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Annual seminar May 4 for caregivers dealing with dementia

Caregiving during the three key stages of Alzheimer’s disease will be the focus of a seminar May 4 at Edward Kelly Leadership Center, the Prince William School Division’s central office.  The symposium will be held from 8:30 a.m.-1:30 p.m.  at 14715 Bristow Road in Manassas, VA. Participation is free. Refreshments and a box lunch will be provided. Seating is limited. RSVP to .(JavaScript must be enabled to view this email address) or 703.766.9018.

This will be the third annual Prince William Area Dementia Caregivers Symposium sponsored by the Alzheimer’s Association National Capital Area Chapter and Prince William Area Agency on Aging.

“Alzheimer’s is a journey, not a destination,” said Jane Priest, programs and services manager with the Alzheimer’s Association. “It’s critical that caregivers take an active role to learn how their lives may be impacted by a diagnosis of Alzheimer’s disease or other dementia. Education can be an empowering first step that can help caregivers understand what to expect so they can be prepared to meet the changes ahead and help their loved ones and themselves to live well for as long as possible.”

Alzheimer’s disease typically progresses slowly in three general stages — mild (early stage), moderate (middle stage), and severe (late stage). Since Alzheimer’s affects people in different ways, the timing and severity of dementia symptoms varies as each person progresses through the stages of Alzheimer’s differently. As the disease progresses, behaviors change—as does the role of the caregiver.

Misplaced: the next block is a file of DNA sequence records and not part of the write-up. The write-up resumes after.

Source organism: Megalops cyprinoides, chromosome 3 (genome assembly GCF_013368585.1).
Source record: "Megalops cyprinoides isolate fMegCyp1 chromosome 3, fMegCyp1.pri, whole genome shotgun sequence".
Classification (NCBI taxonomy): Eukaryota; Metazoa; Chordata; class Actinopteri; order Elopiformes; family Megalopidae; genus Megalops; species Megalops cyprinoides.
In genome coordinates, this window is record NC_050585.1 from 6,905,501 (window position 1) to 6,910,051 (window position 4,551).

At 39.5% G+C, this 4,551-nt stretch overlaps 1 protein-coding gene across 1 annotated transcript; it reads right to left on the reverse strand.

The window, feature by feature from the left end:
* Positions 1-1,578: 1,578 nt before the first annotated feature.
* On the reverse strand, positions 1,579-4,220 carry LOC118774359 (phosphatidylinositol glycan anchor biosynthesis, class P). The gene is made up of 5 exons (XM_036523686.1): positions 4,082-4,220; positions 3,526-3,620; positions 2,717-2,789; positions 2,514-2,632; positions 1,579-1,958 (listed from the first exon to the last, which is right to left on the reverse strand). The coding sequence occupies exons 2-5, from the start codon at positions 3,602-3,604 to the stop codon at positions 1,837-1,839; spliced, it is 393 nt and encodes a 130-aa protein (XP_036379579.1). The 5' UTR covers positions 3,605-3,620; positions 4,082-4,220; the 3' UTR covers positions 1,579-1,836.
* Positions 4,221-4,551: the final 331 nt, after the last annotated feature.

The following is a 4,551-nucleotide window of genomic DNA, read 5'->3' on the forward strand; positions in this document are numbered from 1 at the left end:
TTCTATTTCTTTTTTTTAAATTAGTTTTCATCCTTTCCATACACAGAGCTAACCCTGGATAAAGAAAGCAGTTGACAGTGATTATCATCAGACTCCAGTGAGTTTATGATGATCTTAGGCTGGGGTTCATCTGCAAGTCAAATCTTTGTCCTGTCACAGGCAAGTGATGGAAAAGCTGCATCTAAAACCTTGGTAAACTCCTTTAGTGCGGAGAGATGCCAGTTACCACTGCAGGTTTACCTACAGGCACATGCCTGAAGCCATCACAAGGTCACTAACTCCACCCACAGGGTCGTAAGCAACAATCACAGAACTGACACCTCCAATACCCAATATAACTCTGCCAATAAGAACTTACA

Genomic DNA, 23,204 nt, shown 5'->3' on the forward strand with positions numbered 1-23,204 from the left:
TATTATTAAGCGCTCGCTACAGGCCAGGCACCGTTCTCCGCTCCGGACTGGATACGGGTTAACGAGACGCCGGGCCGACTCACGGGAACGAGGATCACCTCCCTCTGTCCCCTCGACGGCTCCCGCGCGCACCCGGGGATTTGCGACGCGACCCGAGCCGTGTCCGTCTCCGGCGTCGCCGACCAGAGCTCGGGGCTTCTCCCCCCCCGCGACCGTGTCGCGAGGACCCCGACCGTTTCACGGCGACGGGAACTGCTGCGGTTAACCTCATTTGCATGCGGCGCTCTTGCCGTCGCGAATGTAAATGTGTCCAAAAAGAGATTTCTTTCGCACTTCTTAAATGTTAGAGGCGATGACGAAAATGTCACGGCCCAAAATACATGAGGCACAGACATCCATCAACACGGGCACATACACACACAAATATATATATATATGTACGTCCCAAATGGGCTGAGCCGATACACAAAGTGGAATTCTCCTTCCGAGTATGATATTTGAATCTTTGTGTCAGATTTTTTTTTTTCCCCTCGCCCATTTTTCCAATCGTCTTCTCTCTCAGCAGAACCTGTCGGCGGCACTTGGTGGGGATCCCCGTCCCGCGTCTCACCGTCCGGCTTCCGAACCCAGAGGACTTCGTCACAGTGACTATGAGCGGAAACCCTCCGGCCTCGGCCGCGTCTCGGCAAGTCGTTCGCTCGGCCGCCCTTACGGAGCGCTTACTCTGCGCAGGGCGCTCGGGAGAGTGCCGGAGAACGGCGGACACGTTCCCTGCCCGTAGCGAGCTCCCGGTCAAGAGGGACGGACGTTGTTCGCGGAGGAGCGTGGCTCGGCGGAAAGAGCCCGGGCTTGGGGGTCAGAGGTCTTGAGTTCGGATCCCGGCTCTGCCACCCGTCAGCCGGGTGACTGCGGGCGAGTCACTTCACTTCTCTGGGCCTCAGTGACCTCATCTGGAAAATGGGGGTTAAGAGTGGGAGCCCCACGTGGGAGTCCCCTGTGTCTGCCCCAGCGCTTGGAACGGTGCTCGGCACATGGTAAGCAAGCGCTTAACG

In the early stage of Alzheimer’s, a person may function independently – driving, working and taking part in social activities. Despite this, the person may feel as if he or she is having memory lapses, such as forgetting familiar words or the location of everyday objects.

The middle stage is typically the longest stage and can last for many years. As the disease progresses, the person requires a greater level of care, as damage to nerve cells in the brain can make it difficult to express thoughts and perform routine tasks.

In the final stage Alzheimer’s, memory and cognitive skills continue to worsen, significant personality changes may take place and individuals need extensive help with daily activities and personal care.

About the Alzheimer’s Association
The Alzheimer’s Association is the leading voluntary health organization in Alzheimer’s care, support and research. It says its mission is to eliminate Alzheimer’s disease through the advancement of research, to provide and enhance care and support for all affected, and to reduce the risk of dementia through the promotion of brain health. Its vision is a world without Alzheimer’s. For more information, visit or call 800-272-3900.

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